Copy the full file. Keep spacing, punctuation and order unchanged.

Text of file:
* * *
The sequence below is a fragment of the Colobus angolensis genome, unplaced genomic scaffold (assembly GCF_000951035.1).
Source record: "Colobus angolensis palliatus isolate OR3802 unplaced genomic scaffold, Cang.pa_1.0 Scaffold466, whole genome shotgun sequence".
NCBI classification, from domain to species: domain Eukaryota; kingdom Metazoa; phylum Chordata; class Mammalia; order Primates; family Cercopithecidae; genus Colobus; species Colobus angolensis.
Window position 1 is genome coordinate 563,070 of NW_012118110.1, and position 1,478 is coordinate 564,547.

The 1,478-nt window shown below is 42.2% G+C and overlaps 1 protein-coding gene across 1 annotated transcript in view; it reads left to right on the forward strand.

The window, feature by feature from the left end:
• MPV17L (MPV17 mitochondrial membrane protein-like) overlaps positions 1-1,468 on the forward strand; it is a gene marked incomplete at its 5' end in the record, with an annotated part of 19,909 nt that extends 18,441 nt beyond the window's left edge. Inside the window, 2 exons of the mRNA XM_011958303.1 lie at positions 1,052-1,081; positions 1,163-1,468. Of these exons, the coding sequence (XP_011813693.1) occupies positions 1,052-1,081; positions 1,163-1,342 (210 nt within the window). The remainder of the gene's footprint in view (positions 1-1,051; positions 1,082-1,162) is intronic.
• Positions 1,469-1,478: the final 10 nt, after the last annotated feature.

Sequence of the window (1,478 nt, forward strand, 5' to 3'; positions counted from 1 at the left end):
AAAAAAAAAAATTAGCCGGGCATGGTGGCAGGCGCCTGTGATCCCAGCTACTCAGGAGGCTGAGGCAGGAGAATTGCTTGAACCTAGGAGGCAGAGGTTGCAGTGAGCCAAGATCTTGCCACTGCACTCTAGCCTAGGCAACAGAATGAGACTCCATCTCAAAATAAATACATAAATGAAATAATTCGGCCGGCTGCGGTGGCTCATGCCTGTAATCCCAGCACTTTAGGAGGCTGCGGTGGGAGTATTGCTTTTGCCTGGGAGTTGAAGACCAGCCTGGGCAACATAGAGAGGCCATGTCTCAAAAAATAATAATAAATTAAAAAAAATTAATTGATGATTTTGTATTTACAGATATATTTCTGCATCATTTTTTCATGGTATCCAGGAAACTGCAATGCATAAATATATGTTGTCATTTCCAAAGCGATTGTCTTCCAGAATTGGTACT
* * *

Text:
The sequence below is a fragment of the Colobus angolensis genome, unplaced genomic scaffold (assembly GCF_000951035.1).
Source record: "Colobus angolensis palliatus isolate OR3802 unplaced genomic scaffold, Cang.pa_1.0 Scaffold466, whole genome shotgun sequence".
NCBI classification, from domain to species: domain Eukaryota; kingdom Metazoa; phylum Chordata; class Mammalia; order Primates; family Cercopithecidae; genus Colobus; species Colobus angolensis.
Window position 1 is genome coordinate 563,070 of NW_012118110.1, and position 1,478 is coordinate 564,547.

The 1,478-nt window shown below is 42.2% G+C and overlaps 1 protein-coding gene across 1 annotated transcript in view; it reads left to right on the forward strand.

The window, feature by feature from the left end:
• MPV17L (MPV17 mitochondrial membrane protein-like) overlaps positions 1-1,468 on the forward strand; it is a gene marked incomplete at its 5' end in the record, with an annotated part of 19,909 nt that extends 18,441 nt beyond the window's left edge. Inside the window, 2 exons of the mRNA XM_011958303.1 lie at positions 1,052-1,081; positions 1,163-1,468. Of these exons, the coding sequence (XP_011813693.1) occupies positions 1,052-1,081; positions 1,163-1,342 (210 nt within the window). The remainder of the gene's footprint in view (positions 1-1,051; positions 1,082-1,162) is intronic.
• Positions 1,469-1,478: the final 10 nt, after the last annotated feature.

Sequence of the window (1,478 nt, forward strand, 5' to 3'; positions counted from 1 at the left end):
AAAAAAAAAAATTAGCCGGGCATGGTGGCAGGCGCCTGTGATCCCAGCTACTCAGGAGGCTGAGGCAGGAGAATTGCTTGAACCTAGGAGGCAGAGGTTGCAGTGAGCCAAGATCTTGCCACTGCACTCTAGCCTAGGCAACAGAATGAGACTCCATCTCAAAATAAATACATAAATGAAATAATTCGGCCGGCTGCGGTGGCTCATGCCTGTAATCCCAGCACTTTAGGAGGCTGCGGTGGGAGTATTGCTTTTGCCTGGGAGTTGAAGACCAGCCTGGGCAACATAGAGAGGCCATGTCTCAAAAAATAATAATAAATTAAAAAAAATTAATTGATGATTTTGTATTTACAGATATATTTCTGCATCATTTTTTCATGGTATCCAGGAAACTGCAATGCATAAATATATGTTGTCATTTCCAAAGCGATTGTCTTCCAGAATTGGTACT